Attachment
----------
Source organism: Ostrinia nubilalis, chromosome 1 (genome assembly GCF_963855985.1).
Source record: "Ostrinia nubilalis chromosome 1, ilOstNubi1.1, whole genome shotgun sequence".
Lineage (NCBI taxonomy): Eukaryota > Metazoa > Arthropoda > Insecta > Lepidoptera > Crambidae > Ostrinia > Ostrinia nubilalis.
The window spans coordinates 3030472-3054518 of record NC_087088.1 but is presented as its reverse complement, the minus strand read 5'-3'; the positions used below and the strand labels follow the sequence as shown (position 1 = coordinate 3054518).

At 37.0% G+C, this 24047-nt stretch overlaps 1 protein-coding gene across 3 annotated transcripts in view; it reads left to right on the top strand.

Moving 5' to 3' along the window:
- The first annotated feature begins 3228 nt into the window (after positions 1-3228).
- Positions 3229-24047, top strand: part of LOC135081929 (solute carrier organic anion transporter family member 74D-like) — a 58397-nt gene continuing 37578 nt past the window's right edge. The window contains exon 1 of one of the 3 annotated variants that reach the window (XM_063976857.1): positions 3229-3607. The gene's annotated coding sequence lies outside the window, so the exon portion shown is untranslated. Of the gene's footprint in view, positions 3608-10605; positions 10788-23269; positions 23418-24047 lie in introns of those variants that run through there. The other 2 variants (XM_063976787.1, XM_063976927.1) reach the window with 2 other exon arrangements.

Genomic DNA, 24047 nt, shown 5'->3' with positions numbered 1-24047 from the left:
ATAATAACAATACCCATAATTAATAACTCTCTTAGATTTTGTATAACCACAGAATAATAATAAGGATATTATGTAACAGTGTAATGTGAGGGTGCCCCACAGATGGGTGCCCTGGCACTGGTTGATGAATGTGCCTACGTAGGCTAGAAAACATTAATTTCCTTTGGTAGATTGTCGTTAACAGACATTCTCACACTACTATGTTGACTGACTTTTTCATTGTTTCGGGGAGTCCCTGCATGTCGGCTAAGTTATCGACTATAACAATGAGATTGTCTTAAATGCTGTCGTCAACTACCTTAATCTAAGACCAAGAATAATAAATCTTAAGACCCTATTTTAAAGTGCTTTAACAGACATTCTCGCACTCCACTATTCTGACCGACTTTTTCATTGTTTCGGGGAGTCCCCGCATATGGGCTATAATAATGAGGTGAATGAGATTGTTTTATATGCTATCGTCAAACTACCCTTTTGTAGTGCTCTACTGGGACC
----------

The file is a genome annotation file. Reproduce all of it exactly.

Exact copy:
Source organism: Ostrinia nubilalis, chromosome 1 (genome assembly GCF_963855985.1).
Source record: "Ostrinia nubilalis chromosome 1, ilOstNubi1.1, whole genome shotgun sequence".
Lineage (NCBI taxonomy): Eukaryota > Metazoa > Arthropoda > Insecta > Lepidoptera > Crambidae > Ostrinia > Ostrinia nubilalis.
The window spans coordinates 3030472-3054518 of record NC_087088.1 but is presented as its reverse complement, the minus strand read 5'-3'; the positions used below and the strand labels follow the sequence as shown (position 1 = coordinate 3054518).

At 37.0% G+C, this 24047-nt stretch overlaps 1 protein-coding gene across 3 annotated transcripts in view; it reads left to right on the top strand.

Moving 5' to 3' along the window:
- The first annotated feature begins 3228 nt into the window (after positions 1-3228).
- Positions 3229-24047, top strand: part of LOC135081929 (solute carrier organic anion transporter family member 74D-like) — a 58397-nt gene continuing 37578 nt past the window's right edge. The window contains exon 1 of one of the 3 annotated variants that reach the window (XM_063976857.1): positions 3229-3607. The gene's annotated coding sequence lies outside the window, so the exon portion shown is untranslated. Of the gene's footprint in view, positions 3608-10605; positions 10788-23269; positions 23418-24047 lie in introns of those variants that run through there. The other 2 variants (XM_063976787.1, XM_063976927.1) reach the window with 2 other exon arrangements.

Genomic DNA, 24047 nt, shown 5'->3' with positions numbered 1-24047 from the left:
ATAATAACAATACCCATAATTAATAACTCTCTTAGATTTTGTATAACCACAGAATAATAATAAGGATATTATGTAACAGTGTAATGTGAGGGTGCCCCACAGATGGGTGCCCTGGCACTGGTTGATGAATGTGCCTACGTAGGCTAGAAAACATTAATTTCCTTTGGTAGATTGTCGTTAACAGACATTCTCACACTACTATGTTGACTGACTTTTTCATTGTTTCGGGGAGTCCCTGCATGTCGGCTAAGTTATCGACTATAACAATGAGATTGTCTTAAATGCTGTCGTCAACTACCTTAATCTAAGACCAAGAATAATAAATCTTAAGACCCTATTTTAAAGTGCTTTAACAGACATTCTCGCACTCCACTATTCTGACCGACTTTTTCATTGTTTCGGGGAGTCCCCGCATATGGGCTATAATAATGAGGTGAATGAGATTGTTTTATATGCTATCGTCAAACTACCCTTTTGTAGTGCTCTACTGGGACC